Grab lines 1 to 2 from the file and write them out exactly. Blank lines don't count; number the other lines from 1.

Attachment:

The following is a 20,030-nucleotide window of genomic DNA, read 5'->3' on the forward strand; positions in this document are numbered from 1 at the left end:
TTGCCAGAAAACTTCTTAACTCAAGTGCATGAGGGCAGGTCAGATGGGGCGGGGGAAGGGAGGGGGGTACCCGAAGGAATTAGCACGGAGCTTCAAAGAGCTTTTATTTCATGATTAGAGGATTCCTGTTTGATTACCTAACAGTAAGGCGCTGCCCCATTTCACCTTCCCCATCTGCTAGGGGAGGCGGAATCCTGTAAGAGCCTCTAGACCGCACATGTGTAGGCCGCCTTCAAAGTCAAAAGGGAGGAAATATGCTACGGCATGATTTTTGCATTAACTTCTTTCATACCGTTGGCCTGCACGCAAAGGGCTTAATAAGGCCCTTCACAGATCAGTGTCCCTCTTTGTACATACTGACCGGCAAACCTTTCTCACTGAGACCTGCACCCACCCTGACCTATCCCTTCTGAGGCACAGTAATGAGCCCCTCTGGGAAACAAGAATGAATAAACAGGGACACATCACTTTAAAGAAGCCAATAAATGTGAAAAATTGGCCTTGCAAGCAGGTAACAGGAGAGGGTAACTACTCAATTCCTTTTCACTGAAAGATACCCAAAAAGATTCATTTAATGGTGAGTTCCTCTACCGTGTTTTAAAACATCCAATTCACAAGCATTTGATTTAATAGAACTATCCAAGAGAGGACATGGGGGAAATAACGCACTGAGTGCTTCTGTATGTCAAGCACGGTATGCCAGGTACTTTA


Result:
The following is a 20,030-nucleotide window of genomic DNA, read 5'->3' on the forward strand; positions in this document are numbered from 1 at the left end:
TTGCCAGAAAACTTCTTAACTCAAGTGCATGAGGGCAGGTCAGATGGGGCGGGGGAAGGGAGGGGGGTACCCGAAGGAATTAGCACGGAGCTTCAAAGAGCTTTTATTTCATGATTAGAGGATTCCTGTTTGATTACCTAACAGTAAGGCGCTGCCCCATTTCACCTTCCCCATCTGCTAGGGGAGGCGGAATCCTGTAAGAGCCTCTAGACCGCACATGTGTAGGCCGCCTTCAAAGTCAAAAGGGAGGAAATATGCTACGGCATGATTTTTGCATTAACTTCTTTCATACCGTTGGCCTGCACGCAAAGGGCTTAATAAGGCCCTTCACAGATCAGTGTCCCTCTTTGTACATACTGACCGGCAAACCTTTCTCACTGAGACCTGCACCCACCCTGACCTATCCCTTCTGAGGCACAGTAATGAGCCCCTCTGGGAAACAAGAATGAATAAACAGGGACACATCACTTTAAAGAAGCCAATAAATGTGAAAAATTGGCCTTGCAAGCAGGTAACAGGAGAGGGTAACTACTCAATTCCTTTTCACTGAAAGATACCCAAAAAGATTCATTTAATGGTGAGTTCCTCTACCGTGTTTTAAAACATCCAATTCACAAGCATTTGATTTAATAGAACTATCCAAGAGAGGACATGGGGGAAATAACGCACTGAGTGCTTCTGTATGTCAAGCACGGTATGCCAGGTACTTTA